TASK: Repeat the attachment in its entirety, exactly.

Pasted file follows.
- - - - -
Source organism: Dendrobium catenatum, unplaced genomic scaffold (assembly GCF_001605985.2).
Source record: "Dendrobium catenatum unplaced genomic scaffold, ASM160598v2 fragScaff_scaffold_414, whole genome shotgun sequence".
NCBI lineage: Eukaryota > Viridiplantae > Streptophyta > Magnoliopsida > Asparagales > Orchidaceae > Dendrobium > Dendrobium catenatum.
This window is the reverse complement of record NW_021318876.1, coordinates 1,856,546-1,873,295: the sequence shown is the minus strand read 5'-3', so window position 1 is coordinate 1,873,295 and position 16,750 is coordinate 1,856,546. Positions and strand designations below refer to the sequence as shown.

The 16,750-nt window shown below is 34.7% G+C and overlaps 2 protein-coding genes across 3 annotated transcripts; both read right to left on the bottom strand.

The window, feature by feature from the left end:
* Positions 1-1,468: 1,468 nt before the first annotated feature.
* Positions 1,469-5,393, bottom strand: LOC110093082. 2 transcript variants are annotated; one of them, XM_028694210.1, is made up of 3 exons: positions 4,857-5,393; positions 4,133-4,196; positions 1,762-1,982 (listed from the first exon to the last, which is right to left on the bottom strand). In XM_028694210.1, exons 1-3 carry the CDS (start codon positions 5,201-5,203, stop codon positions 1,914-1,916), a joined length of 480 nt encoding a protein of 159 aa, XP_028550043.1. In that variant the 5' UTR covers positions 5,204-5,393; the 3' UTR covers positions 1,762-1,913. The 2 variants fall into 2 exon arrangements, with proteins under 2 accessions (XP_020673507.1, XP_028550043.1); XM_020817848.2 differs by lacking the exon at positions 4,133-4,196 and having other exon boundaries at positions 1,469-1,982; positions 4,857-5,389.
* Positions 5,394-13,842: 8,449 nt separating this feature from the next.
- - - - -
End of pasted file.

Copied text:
Source organism: Dendrobium catenatum, unplaced genomic scaffold (assembly GCF_001605985.2).
Source record: "Dendrobium catenatum unplaced genomic scaffold, ASM160598v2 fragScaff_scaffold_414, whole genome shotgun sequence".
NCBI lineage: Eukaryota > Viridiplantae > Streptophyta > Magnoliopsida > Asparagales > Orchidaceae > Dendrobium > Dendrobium catenatum.
This window is the reverse complement of record NW_021318876.1, coordinates 1,856,546-1,873,295: the sequence shown is the minus strand read 5'-3', so window position 1 is coordinate 1,873,295 and position 16,750 is coordinate 1,856,546. Positions and strand designations below refer to the sequence as shown.

The 16,750-nt window shown below is 34.7% G+C and overlaps 2 protein-coding genes across 3 annotated transcripts; both read right to left on the bottom strand.

The window, feature by feature from the left end:
* Positions 1-1,468: 1,468 nt before the first annotated feature.
* Positions 1,469-5,393, bottom strand: LOC110093082. 2 transcript variants are annotated; one of them, XM_028694210.1, is made up of 3 exons: positions 4,857-5,393; positions 4,133-4,196; positions 1,762-1,982 (listed from the first exon to the last, which is right to left on the bottom strand). In XM_028694210.1, exons 1-3 carry the CDS (start codon positions 5,201-5,203, stop codon positions 1,914-1,916), a joined length of 480 nt encoding a protein of 159 aa, XP_028550043.1. In that variant the 5' UTR covers positions 5,204-5,393; the 3' UTR covers positions 1,762-1,913. The 2 variants fall into 2 exon arrangements, with proteins under 2 accessions (XP_020673507.1, XP_028550043.1); XM_020817848.2 differs by lacking the exon at positions 4,133-4,196 and having other exon boundaries at positions 1,469-1,982; positions 4,857-5,389.
* Positions 5,394-13,842: 8,449 nt separating this feature from the next.